29

Changing the format but not changing the type:

df['date'] = pd.to_datetime(df["date"].dt.strftime('%Y-%m'))
3
  • just remember that df["date"] should be datetime64 before you do this – adhg Jul 18 '19 at 14:59
  • 9
    No! Suppose the original value of some item in the date column is “November 26, 2019”. strftime() means "string from time", so df["date"].dt.strftime('%Y-%m') will be a string "2019-11" for that item. Then, pd.to_datetime() will convert this string back to the datetime64 format, but now as “November 1, 2019”! So the result will be: No format change, but the change of the date value itself! – MarianD Feb 17 '20 at 23:38
  • 5
    @MarianD: all your comments on individual answers are useful, but can you please summarize them in one rollup of "Pitfalls/Don't do these" at the bottom of your answer? Also you need to state clearly what the problem with each of these is: if any of the input dates isn't in the expected format, these will either risk throwing exceptions, or mangle the date. Simply writing "No!" everywhere doesn't convey that. – smci Apr 20 '20 at 8:29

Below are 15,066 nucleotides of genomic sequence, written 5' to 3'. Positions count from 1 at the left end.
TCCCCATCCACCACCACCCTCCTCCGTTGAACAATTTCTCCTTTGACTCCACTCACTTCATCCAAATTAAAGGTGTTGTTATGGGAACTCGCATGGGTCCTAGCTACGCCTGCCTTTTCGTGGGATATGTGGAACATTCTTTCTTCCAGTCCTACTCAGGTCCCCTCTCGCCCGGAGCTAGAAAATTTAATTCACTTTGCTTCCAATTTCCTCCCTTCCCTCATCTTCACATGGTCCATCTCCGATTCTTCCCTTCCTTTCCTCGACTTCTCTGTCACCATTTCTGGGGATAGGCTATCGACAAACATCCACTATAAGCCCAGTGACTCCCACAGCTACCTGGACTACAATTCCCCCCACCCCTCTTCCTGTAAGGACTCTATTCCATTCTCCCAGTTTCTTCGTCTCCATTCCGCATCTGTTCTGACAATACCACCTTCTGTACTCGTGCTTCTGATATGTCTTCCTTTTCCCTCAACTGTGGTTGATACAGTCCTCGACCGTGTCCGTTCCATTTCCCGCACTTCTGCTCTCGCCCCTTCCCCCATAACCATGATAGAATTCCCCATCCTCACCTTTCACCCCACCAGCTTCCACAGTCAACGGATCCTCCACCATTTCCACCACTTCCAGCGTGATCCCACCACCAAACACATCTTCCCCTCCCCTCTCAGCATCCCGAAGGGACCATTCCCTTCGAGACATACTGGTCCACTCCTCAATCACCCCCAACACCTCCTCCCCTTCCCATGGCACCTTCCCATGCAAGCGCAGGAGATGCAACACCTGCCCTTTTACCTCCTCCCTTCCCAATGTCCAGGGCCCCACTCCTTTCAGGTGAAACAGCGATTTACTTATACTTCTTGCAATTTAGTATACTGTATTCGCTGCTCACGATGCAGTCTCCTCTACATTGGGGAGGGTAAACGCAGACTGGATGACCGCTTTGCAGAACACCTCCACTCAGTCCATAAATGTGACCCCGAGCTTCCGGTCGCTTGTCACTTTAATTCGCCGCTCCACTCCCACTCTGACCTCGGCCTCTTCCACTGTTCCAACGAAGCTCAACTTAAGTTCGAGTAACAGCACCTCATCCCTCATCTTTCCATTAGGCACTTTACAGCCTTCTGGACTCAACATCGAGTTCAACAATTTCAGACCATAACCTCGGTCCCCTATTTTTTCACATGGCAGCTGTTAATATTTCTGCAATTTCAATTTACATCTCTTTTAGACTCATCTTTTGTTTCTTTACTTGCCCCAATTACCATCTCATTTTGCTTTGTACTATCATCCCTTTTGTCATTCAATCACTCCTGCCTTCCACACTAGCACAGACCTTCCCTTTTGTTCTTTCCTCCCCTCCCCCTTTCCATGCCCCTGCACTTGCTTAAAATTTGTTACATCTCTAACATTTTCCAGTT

10

The below code worked for me instead of the previous one - try it out !

df['DOB']=pd.to_datetime(df['DOB'].astype(str), format='%m/%d/%Y')
1
  • 4
    No! Your format='%m/%d/%Y' parameter is for parsing a string, i.e. you are supposed to provide the string in such a format (e. g. "5/13/2019"). Nothing more, no format change. It will be still displayed as 2019-05-13 — or it will raise an exception, if df['DOB'].astype(str) contains item(s) not in such a format, e. g. in a format "2019-05-13". – MarianD Feb 18 '20 at 0:04
6

Compared to the first answer, I will recommend to use dt.strftime() first, then pd.to_datetime(). In this way, it will still result in the datetime data type.

For example,

import pandas as pd

df = pd.DataFrame({'DOB': {0: '26/1/2016 ', 1: '26/1/2016 '})
print(df.dtypes)

df['DOB1'] = df['DOB'].dt.strftime('%m/%d/%Y')
print(df.dtypes)

df['DOB1'] = pd.to_datetime(df['DOB1'])
print(df.dtypes)
2
  • 2
    This does not work at least in my case. Specifically, the column is converted to datetime data type but also the values are converted to the original format! – Outcast Feb 21 '19 at 13:58